TEST YOUR DNA AT HOME, SHARE IT WITH THE FBIFebruary 7, 2019
This story was spotted by many people, but I want to zero in on one particular individual who shared it, Mr. K.L., who, when sharing it, asked a very significant question in his email. But first a little background. In the 2015 Secret Space Program Conference in Bastrop, Texas, I offered the speculation that (1) if one suspected that humanity had, or has, "genetic cousins" that are "out there somewhere", and (2) if one suspected that this group interacted with humanity not only in the past but also is doing so in the present, and thus (3) that "they" may be here and walking among us, then one was presented with the "nightmare contact scenario," one explored countless times in science fiction books, short stories, and even television series. The famous series from the 1970s, The Invaders, starring Roy Thinnes, was predicated around precisely this theme. If "they" look like us and walk like us and more or less talk and act like us, how would one detect them?
The only way, I averred at the conference, would be through genetic sequencing.
Well, with that in mind, ponder the following story which Mr. K.L. and many others shared:
Just one week ago, we warned that the government — helped by Congress (which adopted legislation allowing police to collect and test DNA immediately following arrests), President Trump (who signed the Rapid DNA Act into law), the courts (which have ruled that police can routinely take DNA samples from people who are arrested but not yet convicted of a crime), and local police agencies (which are chomping at the bit to acquire this new crime-fighting gadget) — was embarking on a diabolical campaign to create a nation of suspects predicated on a massive national DNA database.
As it turns out we were right, but we forgot one key spoke of the government's campaign to collect genetic information from as many individuals as possible: "innocent", commercial companies, who not only collect DNA from willing clients, but are also paid for it.
FamilyTreeDNA, one of the pioneers of the growing market for "at home", consumer genetic testing, confirmed a report from BuzzFeed that it has quietly granted the Federal Bureau of Investigation access to its vast trove of nearly 2 million genetic profiles.
While concerns about unrestricted access to genetic information gathered by testing companies had swelled since April, when police used a genealogy website to ensnare a suspect in the decades-old case of the Golden State Killer, that site, GEDmatch, was open-source, meaning police were able to upload crime-scene DNA data to the site without permission. However, the latest arrangement marks the first time a commercial testing company has voluntarily given law enforcement access to user data.
Worse, it did so secretly, without obtaining prior permission from its users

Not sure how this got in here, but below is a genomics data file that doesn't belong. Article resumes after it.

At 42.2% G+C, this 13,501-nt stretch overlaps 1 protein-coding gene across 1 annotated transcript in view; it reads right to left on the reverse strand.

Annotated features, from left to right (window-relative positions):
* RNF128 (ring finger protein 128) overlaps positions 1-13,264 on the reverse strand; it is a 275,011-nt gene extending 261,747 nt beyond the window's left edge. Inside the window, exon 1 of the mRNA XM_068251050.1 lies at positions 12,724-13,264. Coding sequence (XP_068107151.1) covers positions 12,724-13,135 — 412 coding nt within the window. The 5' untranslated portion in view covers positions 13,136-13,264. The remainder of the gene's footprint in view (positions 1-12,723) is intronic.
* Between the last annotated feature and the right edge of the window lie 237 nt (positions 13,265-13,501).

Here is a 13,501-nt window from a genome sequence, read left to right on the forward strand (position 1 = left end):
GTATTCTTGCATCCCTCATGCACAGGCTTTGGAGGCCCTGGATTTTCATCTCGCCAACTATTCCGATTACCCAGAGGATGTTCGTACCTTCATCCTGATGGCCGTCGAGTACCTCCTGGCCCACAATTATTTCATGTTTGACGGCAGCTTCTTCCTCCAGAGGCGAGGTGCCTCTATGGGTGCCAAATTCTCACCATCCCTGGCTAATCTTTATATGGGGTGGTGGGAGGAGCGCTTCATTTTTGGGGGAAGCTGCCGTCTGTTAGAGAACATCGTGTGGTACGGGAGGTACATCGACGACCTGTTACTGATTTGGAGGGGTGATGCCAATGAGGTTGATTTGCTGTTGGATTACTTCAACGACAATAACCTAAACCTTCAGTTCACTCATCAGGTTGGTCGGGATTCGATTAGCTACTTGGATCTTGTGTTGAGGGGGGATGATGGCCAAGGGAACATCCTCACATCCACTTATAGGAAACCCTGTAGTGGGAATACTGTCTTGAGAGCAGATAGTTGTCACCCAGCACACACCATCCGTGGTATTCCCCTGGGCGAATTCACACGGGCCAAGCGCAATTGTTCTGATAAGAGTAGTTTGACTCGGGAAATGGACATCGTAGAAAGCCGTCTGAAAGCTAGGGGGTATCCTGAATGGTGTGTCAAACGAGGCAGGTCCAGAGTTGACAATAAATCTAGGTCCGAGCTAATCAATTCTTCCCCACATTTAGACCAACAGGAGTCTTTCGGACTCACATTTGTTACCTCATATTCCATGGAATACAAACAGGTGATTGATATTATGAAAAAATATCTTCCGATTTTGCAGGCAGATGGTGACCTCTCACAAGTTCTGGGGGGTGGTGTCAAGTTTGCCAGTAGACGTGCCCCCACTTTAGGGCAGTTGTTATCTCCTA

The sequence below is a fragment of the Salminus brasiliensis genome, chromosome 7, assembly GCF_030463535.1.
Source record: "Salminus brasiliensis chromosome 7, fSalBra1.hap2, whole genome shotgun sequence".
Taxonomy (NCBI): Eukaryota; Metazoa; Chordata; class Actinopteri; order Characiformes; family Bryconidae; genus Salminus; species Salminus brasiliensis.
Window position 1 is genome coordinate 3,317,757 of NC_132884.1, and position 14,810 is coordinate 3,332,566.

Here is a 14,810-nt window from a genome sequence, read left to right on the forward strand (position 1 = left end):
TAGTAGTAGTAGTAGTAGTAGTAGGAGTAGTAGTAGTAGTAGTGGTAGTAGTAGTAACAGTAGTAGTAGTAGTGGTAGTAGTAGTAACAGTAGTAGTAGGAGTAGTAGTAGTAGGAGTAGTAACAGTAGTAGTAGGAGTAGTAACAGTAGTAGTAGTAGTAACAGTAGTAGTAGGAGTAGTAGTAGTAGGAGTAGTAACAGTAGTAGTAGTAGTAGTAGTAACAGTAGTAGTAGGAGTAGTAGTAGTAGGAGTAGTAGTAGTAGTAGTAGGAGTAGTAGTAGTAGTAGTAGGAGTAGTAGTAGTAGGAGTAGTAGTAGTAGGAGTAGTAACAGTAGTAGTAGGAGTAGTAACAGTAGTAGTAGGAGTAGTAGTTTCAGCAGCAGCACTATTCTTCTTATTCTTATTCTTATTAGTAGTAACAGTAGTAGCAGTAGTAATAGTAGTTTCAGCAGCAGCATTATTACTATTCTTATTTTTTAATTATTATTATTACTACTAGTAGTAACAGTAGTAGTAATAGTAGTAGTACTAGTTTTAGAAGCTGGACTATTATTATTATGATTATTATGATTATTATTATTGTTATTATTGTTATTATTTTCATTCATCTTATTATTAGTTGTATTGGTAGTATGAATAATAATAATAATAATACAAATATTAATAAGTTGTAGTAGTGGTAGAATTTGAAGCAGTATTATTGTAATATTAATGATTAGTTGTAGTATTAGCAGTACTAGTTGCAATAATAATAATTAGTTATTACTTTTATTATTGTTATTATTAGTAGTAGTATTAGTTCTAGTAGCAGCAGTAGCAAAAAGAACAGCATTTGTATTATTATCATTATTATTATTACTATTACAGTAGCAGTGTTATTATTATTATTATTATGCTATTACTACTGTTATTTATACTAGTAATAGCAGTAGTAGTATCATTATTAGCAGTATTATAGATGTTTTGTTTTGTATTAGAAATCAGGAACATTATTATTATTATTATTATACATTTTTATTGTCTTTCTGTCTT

And the concluding paragraph:
And, of course, if every person's DNA is in one giant genetic database, there would be no mistakes. Now if only the risk of abuse of this information was also nil, then everything would be great. Alas, as Snowden revealed when he exposed the flagrant abuses at the NSA years ago, this will never be the case especially when the "objective and impartial" FBI is involved.
Now, before we get to today's high octane speculation courtesy of Mr. K.L.'s question, let's first dispatch with the obvious. A national DNA database, as the article strongly implies, is the natural outgrowth not only of the value of such genetic technologies as forensic evidence, but also the natural outgrowth of the FBI's mandate to investigate crime, particularly interstate crime, and to run national criminal databases. In other words, there may be nothing more to this than just that (though, as the reader might have guessed, I strongly suspect this is not the case, and that much more is involved). This alone should give one pause, for a national database of everyone's DNA, while providing a great forensic tool, could - in my imagination - also be used to plant evidence and to frame people for crimes they did not commit. If that sounds fanciful, consider only the double standards we've seen in the past few years, along with galloping abuses of power in the Department of (In)Justice. With DNA samples of individuals ready to hand, and with appropriate cloning techniques, evidence could perhaps be fabricated implicating virtually anyone for anything. And at this juncture, I wouldn't put anything past the kind of Gestapo Meullerism we've seen lately.
But I suspect there's a much deeper level to all of this, as implied by my introduction to this article, and by Mr. K.L.'s very important question: "Why the FBI?" Beyond the reasons cited thus far, there is one other very interesting and to my mind compelling reason, the reason laying behind the High Octane Speculation that I am going to entertain. The other mandate of the FBI is counter-intelligence within the territory of the USA. Thus, if one suspected that those genetic cousins really do exist, and that they resemble us strongly, the way to uncover potential infiltration is precisely through genetics, and to do so in terms of a national database. And of course, the interesting thing is, one can make the whole operation do "double duty", and one need never acknowledge "deeper reasons" for the accumulation of such a database, such as I am suggesting.
It's just a crime fighting tool. Nothing else to see here. Move along...
See you on the flip side...